Wang cool on meeting Ma
Legislative Speaker Wang Jin-pyng (王金平) yesterday said he is not interested in meeting Chinese Nationalist Party (KMT) Chairman Ma Ying-jeou (馬英九), at least not at the moment. Wang said Ma sent someone to see him on Wednesday night and asked him whether he would have time to meet. Wang said he has not yet officially responded to Ma's request and is not sure what Ma wants to talk about. "I don't think I'd have time to do it now because things are pretty hectic here at the legislature," Wang said. Wang also dismissed media reports claiming that he had complained to former KMT chairman Lien Chan (連戰) about Ma on Wednesday night during a private dinner party. Wang reportedly told Lien that he has always been well respected by previous KMT chairmen, but he now feels Ma is not offering him proper respect. When asked about his alleged remark, Wang yesterday said Lien indeed has shown him great respect, while Ma had done "ok" in this regard. Ma, when asked by reporters for comments, said yesterday that he has always respected Wang.
Hostages may be released
The Ministry of Foreign Affairs (MOFA) yesterday said that three Taiwanese fishing vessels and their crews taken hostage by rebels in Somalia a year ago were close to being released, pending a final agreement with the abductors. Director of the ministry's African Affairs Department Lee Chen-hsiung (李辰雄) yesterday said that negotiations with the Somalian rebels were more complicated than expected, but so far the crew members were being treated well. Lee said the negotiations only required a final agreement with the rebels on how much ransom should be paid. The MOFA official said the case had received a lot of international attention, including help from the president of Malawi, who wrote a letter to the Somalian government asking for help on the case, and support from a number of international organizations which had deterred the kidnappers from hurting the abductees.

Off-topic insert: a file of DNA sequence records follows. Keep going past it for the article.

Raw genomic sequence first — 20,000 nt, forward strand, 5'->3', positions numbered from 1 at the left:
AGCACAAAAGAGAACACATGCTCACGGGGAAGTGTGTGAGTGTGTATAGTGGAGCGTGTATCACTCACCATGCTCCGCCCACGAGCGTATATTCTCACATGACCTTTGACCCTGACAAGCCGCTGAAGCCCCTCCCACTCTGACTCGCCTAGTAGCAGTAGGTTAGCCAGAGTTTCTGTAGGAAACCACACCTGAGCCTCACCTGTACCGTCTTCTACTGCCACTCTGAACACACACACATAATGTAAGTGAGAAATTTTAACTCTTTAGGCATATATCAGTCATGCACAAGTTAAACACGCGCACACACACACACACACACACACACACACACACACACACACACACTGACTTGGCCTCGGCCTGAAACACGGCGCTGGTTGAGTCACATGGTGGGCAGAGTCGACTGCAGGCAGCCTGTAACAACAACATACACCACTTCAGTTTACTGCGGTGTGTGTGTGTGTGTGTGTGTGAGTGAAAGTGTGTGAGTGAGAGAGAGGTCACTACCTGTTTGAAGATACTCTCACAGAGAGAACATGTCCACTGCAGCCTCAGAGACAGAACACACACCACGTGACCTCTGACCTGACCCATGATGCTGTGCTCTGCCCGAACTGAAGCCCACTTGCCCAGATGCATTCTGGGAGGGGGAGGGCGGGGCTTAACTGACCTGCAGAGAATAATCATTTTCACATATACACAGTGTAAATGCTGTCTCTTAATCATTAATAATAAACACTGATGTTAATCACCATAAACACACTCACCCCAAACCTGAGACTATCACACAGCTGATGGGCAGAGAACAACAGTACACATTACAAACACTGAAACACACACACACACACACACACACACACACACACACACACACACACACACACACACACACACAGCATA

Union, KMT fail to agree
The dispute between the Chinese Nationalist Party (KMT) and the Central Motion Picture Corp (CMPC) union continued yesterday as the party said the union's demand for a preferential pension package was "unreasonable." CMPC's employees have been protesting since the KMT sold the company and two other media outlets to the China Times Group. The union presented a plea to the party on Wednesday demanding a better pension package. The party yesterday responded to the union's plea in a written statement, and said that its demands are unreasonable.
US appreciates crackdown
The US appreciates Taiwan's efforts in cracking down on counterfeit US banknotes, a US Department of Justice official said yesterday. Suzanne Hayden, an attorney from the US Department of Justice, made the remarks when she and Paul Quick, an agent of the US Secret Service, called on Minister of Justice Morley Shih (施茂林). Hayden said that Quick was stationed in Taiwan by the US to help handle related cases, and that bilateral relations between Taiwan and the US have been based on friendship and cooperation. The focus on cracking down on counterfeit US banknotes is to prevent forged US bills from entering the systems of banking institutions, to avoid triggering international problems.